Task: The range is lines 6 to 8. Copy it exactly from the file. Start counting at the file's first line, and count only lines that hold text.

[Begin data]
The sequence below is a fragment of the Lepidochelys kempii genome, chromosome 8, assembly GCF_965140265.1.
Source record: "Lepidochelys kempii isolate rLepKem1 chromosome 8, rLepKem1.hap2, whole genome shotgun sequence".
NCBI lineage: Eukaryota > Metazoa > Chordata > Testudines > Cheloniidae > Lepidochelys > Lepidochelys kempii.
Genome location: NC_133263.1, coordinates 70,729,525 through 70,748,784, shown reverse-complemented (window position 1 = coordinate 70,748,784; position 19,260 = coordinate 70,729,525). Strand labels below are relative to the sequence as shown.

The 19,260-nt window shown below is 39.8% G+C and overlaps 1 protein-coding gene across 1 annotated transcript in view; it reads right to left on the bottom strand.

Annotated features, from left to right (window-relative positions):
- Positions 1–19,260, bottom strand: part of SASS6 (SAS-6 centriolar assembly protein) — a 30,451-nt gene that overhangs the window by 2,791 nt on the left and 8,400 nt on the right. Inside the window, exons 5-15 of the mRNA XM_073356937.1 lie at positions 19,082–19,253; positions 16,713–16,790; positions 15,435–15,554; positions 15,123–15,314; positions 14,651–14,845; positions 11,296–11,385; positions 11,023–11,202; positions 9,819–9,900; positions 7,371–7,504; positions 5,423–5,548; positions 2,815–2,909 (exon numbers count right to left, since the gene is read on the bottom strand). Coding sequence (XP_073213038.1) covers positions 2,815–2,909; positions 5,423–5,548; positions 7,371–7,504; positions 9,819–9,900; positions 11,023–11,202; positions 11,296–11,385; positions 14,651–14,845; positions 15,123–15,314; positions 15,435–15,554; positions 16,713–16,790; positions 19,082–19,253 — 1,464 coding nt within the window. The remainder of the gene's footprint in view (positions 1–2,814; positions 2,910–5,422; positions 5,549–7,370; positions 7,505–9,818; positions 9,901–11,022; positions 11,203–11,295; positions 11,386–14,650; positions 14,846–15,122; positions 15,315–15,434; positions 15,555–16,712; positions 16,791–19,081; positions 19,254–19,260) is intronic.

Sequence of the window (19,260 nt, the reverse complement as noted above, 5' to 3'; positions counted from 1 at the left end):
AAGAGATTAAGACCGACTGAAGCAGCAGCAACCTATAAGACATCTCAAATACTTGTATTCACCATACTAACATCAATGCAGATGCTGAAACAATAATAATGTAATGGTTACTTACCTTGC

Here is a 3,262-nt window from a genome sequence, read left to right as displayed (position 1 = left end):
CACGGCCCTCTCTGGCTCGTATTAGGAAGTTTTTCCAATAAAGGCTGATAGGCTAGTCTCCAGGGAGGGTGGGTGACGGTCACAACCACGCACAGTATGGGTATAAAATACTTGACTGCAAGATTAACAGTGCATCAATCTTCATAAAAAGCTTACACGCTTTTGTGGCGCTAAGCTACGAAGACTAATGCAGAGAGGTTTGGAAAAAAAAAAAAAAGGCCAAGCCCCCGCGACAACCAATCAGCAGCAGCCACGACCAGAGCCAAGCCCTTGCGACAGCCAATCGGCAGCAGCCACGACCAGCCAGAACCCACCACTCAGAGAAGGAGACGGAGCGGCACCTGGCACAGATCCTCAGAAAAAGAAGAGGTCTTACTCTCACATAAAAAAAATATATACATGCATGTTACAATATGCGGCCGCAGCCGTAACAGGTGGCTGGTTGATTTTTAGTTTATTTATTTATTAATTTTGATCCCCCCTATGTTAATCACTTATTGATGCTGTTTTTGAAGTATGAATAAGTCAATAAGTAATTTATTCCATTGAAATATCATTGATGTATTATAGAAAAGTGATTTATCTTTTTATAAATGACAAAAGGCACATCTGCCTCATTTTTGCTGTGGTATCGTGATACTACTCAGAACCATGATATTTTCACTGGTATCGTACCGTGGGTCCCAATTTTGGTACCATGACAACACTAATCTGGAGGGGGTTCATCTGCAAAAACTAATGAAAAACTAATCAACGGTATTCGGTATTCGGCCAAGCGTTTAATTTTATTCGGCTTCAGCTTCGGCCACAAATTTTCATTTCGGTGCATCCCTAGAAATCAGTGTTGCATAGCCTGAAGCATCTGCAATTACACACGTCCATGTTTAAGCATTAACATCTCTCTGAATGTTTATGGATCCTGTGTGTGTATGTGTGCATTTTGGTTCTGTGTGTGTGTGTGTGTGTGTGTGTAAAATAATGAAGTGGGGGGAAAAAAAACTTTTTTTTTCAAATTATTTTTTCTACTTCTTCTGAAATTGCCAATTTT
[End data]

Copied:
Annotated features, from left to right (window-relative positions):
- Positions 1–19,260, bottom strand: part of SASS6 (SAS-6 centriolar assembly protein) — a 30,451-nt gene that overhangs the window by 2,791 nt on the left and 8,400 nt on the right. Inside the window, exons 5-15 of the mRNA XM_073356937.1 lie at positions 19,082–19,253; positions 16,713–16,790; positions 15,435–15,554; positions 15,123–15,314; positions 14,651–14,845; positions 11,296–11,385; positions 11,023–11,202; positions 9,819–9,900; positions 7,371–7,504; positions 5,423–5,548; positions 2,815–2,909 (exon numbers count right to left, since the gene is read on the bottom strand). Coding sequence (XP_073213038.1) covers positions 2,815–2,909; positions 5,423–5,548; positions 7,371–7,504; positions 9,819–9,900; positions 11,023–11,202; positions 11,296–11,385; positions 14,651–14,845; positions 15,123–15,314; positions 15,435–15,554; positions 16,713–16,790; positions 19,082–19,253 — 1,464 coding nt within the window. The remainder of the gene's footprint in view (positions 1–2,814; positions 2,910–5,422; positions 5,549–7,370; positions 7,505–9,818; positions 9,901–11,022; positions 11,203–11,295; positions 11,386–14,650; positions 14,846–15,122; positions 15,315–15,434; positions 15,555–16,712; positions 16,791–19,081; positions 19,254–19,260) is intronic.

Sequence of the window (19,260 nt, the reverse complement as noted above, 5' to 3'; positions counted from 1 at the left end):